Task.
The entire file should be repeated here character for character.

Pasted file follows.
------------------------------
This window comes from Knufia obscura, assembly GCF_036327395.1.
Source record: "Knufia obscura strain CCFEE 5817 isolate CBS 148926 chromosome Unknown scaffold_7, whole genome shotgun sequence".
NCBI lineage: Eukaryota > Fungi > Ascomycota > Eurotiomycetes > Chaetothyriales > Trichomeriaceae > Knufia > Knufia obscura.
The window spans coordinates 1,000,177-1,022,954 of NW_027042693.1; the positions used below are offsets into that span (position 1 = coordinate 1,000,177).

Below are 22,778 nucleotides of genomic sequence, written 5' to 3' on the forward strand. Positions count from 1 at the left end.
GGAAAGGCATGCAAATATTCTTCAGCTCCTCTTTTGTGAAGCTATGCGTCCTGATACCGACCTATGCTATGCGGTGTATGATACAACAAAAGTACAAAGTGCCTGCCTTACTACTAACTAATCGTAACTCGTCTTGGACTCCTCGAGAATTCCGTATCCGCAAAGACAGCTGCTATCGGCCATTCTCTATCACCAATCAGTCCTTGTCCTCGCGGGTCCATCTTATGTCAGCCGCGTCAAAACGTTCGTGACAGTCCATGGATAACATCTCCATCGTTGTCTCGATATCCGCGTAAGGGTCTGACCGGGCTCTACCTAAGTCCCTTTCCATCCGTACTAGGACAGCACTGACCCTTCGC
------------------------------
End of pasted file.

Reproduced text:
This window comes from Knufia obscura, assembly GCF_036327395.1.
Source record: "Knufia obscura strain CCFEE 5817 isolate CBS 148926 chromosome Unknown scaffold_7, whole genome shotgun sequence".
NCBI lineage: Eukaryota > Fungi > Ascomycota > Eurotiomycetes > Chaetothyriales > Trichomeriaceae > Knufia > Knufia obscura.
The window spans coordinates 1,000,177-1,022,954 of NW_027042693.1; the positions used below are offsets into that span (position 1 = coordinate 1,000,177).

Below are 22,778 nucleotides of genomic sequence, written 5' to 3' on the forward strand. Positions count from 1 at the left end.
GGAAAGGCATGCAAATATTCTTCAGCTCCTCTTTTGTGAAGCTATGCGTCCTGATACCGACCTATGCTATGCGGTGTATGATACAACAAAAGTACAAAGTGCCTGCCTTACTACTAACTAATCGTAACTCGTCTTGGACTCCTCGAGAATTCCGTATCCGCAAAGACAGCTGCTATCGGCCATTCTCTATCACCAATCAGTCCTTGTCCTCGCGGGTCCATCTTATGTCAGCCGCGTCAAAACGTTCGTGACAGTCCATGGATAACATCTCCATCGTTGTCTCGATATCCGCGTAAGGGTCTGACCGGGCTCTACCTAAGTCCCTTTCCATCCGTACTAGGACAGCACTGACCCTTCGC